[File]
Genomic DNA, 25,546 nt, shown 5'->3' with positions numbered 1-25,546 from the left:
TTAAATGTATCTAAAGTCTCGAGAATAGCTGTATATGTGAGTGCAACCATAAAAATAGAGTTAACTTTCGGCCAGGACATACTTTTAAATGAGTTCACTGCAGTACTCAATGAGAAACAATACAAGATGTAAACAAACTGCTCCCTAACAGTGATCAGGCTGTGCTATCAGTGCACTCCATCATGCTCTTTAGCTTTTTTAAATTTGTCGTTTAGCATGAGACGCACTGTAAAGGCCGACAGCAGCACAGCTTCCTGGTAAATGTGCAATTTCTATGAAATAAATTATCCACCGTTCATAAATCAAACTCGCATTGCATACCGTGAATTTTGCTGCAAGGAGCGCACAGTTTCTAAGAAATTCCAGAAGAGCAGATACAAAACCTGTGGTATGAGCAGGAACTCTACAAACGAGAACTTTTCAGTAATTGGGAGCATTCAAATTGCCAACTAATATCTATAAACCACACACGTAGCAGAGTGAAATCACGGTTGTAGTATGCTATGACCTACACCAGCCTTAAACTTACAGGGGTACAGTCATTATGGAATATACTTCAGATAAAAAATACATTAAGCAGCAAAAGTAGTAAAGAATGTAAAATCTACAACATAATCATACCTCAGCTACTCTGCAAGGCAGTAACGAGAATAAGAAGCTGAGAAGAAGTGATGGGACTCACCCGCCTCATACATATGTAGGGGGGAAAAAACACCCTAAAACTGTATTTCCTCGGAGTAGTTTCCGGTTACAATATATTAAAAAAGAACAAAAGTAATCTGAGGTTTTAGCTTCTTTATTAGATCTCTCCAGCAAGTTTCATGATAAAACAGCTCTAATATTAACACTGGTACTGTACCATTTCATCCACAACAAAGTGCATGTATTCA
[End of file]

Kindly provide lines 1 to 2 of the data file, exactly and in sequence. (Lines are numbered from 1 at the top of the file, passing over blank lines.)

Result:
Genomic DNA, 25,546 nt, shown 5'->3' with positions numbered 1-25,546 from the left:
TTAAATGTATCTAAAGTCTCGAGAATAGCTGTATATGTGAGTGCAACCATAAAAATAGAGTTAACTTTCGGCCAGGACATACTTTTAAATGAGTTCACTGCAGTACTCAATGAGAAACAATACAAGATGTAAACAAACTGCTCCCTAACAGTGATCAGGCTGTGCTATCAGTGCACTCCATCATGCTCTTTAGCTTTTTTAAATTTGTCGTTTAGCATGAGACGCACTGTAAAGGCCGACAGCAGCACAGCTTCCTGGTAAATGTGCAATTTCTATGAAATAAATTATCCACCGTTCATAAATCAAACTCGCATTGCATACCGTGAATTTTGCTGCAAGGAGCGCACAGTTTCTAAGAAATTCCAGAAGAGCAGATACAAAACCTGTGGTATGAGCAGGAACTCTACAAACGAGAACTTTTCAGTAATTGGGAGCATTCAAATTGCCAACTAATATCTATAAACCACACACGTAGCAGAGTGAAATCACGGTTGTAGTATGCTATGACCTACACCAGCCTTAAACTTACAGGGGTACAGTCATTATGGAATATACTTCAGATAAAAAATACATTAAGCAGCAAAAGTAGTAAAGAATGTAAAATCTACAACATAATCATACCTCAGCTACTCTGCAAGGCAGTAACGAGAATAAGAAGCTGAGAAGAAGTGATGGGACTCACCCGCCTCATACATATGTAGGGGGGAAAAAACACCCTAAAACTGTATTTCCTCGGAGTAGTTTCCGGTTACAATATATTAAAAAAGAACAAAAGTAATCTGAGGTTTTAGCTTCTTTATTAGATCTCTCCAGCAAGTTTCATGATAAAACAGCTCTAATATTAACACTGGTACTGTACCATTTCATCCACAACAAAGTGCATGTATTCA